Now that they finally have their own Super Bowl championship, more and more Eagles players are willing to admit how much they despise the Cowboys.
Even the most diplomatic of the Eagles didn't bother to hide his disdain of both the franchise and the sycophantic culture it creates.
"I prefer a city like Philadelphia, where, you know, not everybody's looking for you," said safety Malcolm Jenkins. "It's not about the glitz and glamour. It's about rolling up your sleeves, fighting, and earning everything you get."
It's Dallas Week.
The Eagles resume their Super Bowl title defense when the moribund Cowboys visit Sunday night, though you'd hardly know it. Throughout the region, there will be little of the old-fashioned hatred this game typically generates.
Maybe that's because the Eagles finally won a Super Bowl, after 51 consecutive failures (while forced to watch the Cowboys win five, including three under irrepressible owner Jerry Jones).
Maybe it's because the Cowboys haven't won a Lombardi Trophy in 23 years — six days after Ezekiel Elliott turned 6 months old, to be precise.
But, like real-life Cowboys, arrogance dies hard. The Lone Star faithful who annoy Jason Peters when he goes home to Queen City, Texas, have long memories and little grace.
"They were saying it was luck," Peters said. "They're not having [luck] down there!"
Peters, 36, is the oldest Eagle, but the origins of the rivalry predate him by more than 15 years.
He wasn't around in 1967, when Lee Roy Jordan clobbered Eagles star Timmy Brown with a cheap-shot elbow that broke Brown's jaw and knocked out several teeth. Peters does, however, know about the 1987 strike season, when Tom Landry's scabs ran up the score against Buddy Ryan's replacement players. And everybody has heard of "Bounty Bowl" in 1989, when Jimmy Johnson accused Ryan of placing bounties on Aikman and kicker Luis Zendejas.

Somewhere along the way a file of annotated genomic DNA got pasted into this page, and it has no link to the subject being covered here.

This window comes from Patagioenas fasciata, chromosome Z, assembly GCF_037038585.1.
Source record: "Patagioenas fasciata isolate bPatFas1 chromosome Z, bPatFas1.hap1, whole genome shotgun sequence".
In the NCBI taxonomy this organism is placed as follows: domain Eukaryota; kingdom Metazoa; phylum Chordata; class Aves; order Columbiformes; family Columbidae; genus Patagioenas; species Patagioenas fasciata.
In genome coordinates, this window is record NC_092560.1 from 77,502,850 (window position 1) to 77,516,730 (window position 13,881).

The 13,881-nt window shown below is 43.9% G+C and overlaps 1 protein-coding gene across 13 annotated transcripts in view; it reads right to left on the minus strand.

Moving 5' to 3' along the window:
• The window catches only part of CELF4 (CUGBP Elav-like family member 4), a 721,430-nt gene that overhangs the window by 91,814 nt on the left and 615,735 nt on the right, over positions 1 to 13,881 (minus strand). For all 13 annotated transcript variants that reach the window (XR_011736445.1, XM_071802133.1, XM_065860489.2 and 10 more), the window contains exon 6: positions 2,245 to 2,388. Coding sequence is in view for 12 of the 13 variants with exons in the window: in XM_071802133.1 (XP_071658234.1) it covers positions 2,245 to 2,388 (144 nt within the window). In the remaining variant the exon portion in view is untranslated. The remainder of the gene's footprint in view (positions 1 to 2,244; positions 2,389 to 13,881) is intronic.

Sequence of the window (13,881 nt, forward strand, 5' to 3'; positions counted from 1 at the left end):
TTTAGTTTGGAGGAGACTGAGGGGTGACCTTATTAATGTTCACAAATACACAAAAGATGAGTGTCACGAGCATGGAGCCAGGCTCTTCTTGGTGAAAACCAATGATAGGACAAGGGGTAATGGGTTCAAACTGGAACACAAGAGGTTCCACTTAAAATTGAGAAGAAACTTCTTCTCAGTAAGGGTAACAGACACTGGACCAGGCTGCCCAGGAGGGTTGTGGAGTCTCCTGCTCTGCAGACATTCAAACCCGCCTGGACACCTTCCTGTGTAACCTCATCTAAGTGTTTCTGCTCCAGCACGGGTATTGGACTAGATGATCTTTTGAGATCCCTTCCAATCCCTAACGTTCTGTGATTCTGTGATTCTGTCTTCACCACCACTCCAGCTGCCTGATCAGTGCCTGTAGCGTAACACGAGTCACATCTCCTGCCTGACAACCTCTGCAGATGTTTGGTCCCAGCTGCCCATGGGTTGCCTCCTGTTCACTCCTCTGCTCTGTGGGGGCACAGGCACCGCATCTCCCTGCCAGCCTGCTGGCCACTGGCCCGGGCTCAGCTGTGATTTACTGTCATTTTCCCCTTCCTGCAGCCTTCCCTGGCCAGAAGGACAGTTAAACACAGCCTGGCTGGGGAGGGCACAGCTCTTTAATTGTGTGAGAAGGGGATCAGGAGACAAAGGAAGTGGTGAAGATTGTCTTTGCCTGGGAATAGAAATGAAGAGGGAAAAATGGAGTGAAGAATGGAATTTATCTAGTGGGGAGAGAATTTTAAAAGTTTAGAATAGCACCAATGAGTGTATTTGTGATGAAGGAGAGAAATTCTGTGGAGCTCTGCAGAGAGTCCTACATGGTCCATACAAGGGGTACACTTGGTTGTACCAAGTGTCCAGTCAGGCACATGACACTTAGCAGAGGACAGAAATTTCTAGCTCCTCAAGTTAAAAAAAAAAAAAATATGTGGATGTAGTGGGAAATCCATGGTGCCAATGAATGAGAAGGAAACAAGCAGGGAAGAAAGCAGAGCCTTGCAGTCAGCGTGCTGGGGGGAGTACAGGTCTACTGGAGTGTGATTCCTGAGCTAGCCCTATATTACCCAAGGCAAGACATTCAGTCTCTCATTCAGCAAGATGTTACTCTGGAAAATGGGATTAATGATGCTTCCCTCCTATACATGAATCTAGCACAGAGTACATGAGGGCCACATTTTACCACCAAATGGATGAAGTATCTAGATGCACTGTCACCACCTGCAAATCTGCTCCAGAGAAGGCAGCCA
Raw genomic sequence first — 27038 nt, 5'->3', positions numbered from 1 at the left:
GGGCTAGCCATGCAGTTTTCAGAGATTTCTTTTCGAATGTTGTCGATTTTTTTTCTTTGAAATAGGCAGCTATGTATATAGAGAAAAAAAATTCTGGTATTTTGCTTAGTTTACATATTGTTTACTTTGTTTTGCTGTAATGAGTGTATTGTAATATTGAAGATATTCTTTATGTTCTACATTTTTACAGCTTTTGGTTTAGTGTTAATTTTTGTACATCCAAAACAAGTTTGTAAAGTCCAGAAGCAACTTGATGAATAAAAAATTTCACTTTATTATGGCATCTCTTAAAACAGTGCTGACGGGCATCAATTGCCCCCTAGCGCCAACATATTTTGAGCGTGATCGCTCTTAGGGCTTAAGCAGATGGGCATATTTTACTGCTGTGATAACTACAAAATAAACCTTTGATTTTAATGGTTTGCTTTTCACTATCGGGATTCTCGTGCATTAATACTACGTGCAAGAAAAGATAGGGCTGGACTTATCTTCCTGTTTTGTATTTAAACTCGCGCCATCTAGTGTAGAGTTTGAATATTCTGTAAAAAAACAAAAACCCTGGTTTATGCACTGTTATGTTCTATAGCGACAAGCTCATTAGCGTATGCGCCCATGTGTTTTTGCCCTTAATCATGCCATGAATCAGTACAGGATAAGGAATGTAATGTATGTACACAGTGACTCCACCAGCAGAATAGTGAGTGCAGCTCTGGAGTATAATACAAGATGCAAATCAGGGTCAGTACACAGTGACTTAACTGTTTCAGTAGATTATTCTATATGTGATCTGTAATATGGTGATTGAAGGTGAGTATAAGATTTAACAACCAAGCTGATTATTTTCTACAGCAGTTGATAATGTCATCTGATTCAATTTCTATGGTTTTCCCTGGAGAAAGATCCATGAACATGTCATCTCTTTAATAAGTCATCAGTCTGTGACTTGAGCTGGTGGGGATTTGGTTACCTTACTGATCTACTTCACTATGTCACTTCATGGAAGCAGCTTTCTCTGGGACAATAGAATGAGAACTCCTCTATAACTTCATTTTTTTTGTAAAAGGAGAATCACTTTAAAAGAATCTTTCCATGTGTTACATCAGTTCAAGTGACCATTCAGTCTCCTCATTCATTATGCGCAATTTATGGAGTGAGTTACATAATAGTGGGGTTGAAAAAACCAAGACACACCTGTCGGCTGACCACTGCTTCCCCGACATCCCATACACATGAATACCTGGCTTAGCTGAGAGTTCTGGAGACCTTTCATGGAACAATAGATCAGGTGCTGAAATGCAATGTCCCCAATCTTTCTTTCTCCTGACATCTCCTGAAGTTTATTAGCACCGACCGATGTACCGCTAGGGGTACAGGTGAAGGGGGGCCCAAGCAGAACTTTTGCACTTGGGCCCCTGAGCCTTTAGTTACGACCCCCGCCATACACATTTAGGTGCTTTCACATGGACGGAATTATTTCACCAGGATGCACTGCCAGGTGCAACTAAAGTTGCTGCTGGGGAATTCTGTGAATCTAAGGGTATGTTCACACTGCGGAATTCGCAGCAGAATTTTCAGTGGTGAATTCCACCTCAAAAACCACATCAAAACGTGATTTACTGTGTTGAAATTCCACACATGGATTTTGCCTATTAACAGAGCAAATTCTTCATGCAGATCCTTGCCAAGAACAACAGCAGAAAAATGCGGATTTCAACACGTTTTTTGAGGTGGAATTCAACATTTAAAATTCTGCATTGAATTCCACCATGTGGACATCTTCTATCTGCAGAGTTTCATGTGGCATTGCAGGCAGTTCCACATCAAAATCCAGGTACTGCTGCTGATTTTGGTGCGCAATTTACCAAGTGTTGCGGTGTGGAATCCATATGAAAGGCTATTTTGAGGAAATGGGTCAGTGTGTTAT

"It goes way back. Way back. Probably our No. 1 rivalry," said Peters.
He grew up about 200 miles west of the Big D, but that has no bearing on his current allegiance.
"Of course, I don't like the Cowboys," said Peters, who claims to be a longtime Buffalo Bills fan. "It's just the arrogance. The organization. 'America's Team.' Right now, they're not winning. Let's see how many people jump off their bandwagon."
Jason Kelce agreed.
"I would say mostly, I just don't think a lot of players — in particular, me — just don't really like the franchise, the organization, what it stands for — what it's always stood for," Kelce told 94.1 WIP radio Wednesday. "I've just never really appreciated what the organization and what its fans really stood for: a lot of fair-weather people from across the country that just kind of fell in love because they're winners, instead of having any type of emotional connection to the team whatsoever."
The Eagles, both fans and players, have plenty of emotional connection to the rivalry. Jenkins said that the Eagles' video staff usually edits some of the rivalry's biggest moments into the weekly film study.
It always revs him up.
"Especially the night before the game," Jenkins said. "It's a reminder: This game is to be respected. There's a lot of history behind it. Players who've been here before us. Coaches who've been here before us. The long history of [contention] between their fans and our fans. The differences between their team and their city and our team and our city, and what we represent."
How much does this game mean to these players?
Right tackle Lane Johnson, only 10 mornings removed from tearing his MCL, battled through one-on-one drills with a bulky brace on his right knee. Asked later whether he would play this weekend. Johnson told philly.com, "Good chance."
Coincidentally, the Eagles play the Cowboys. Coincidentally, Johnson's hometown is Groveton, Texas, 200 miles southeast of Cowboy Stadium. Johnson says he was a Packers fan growing up. Packers fans despise the Cowboys, too.
On second thought, maybe these aren't coincidences.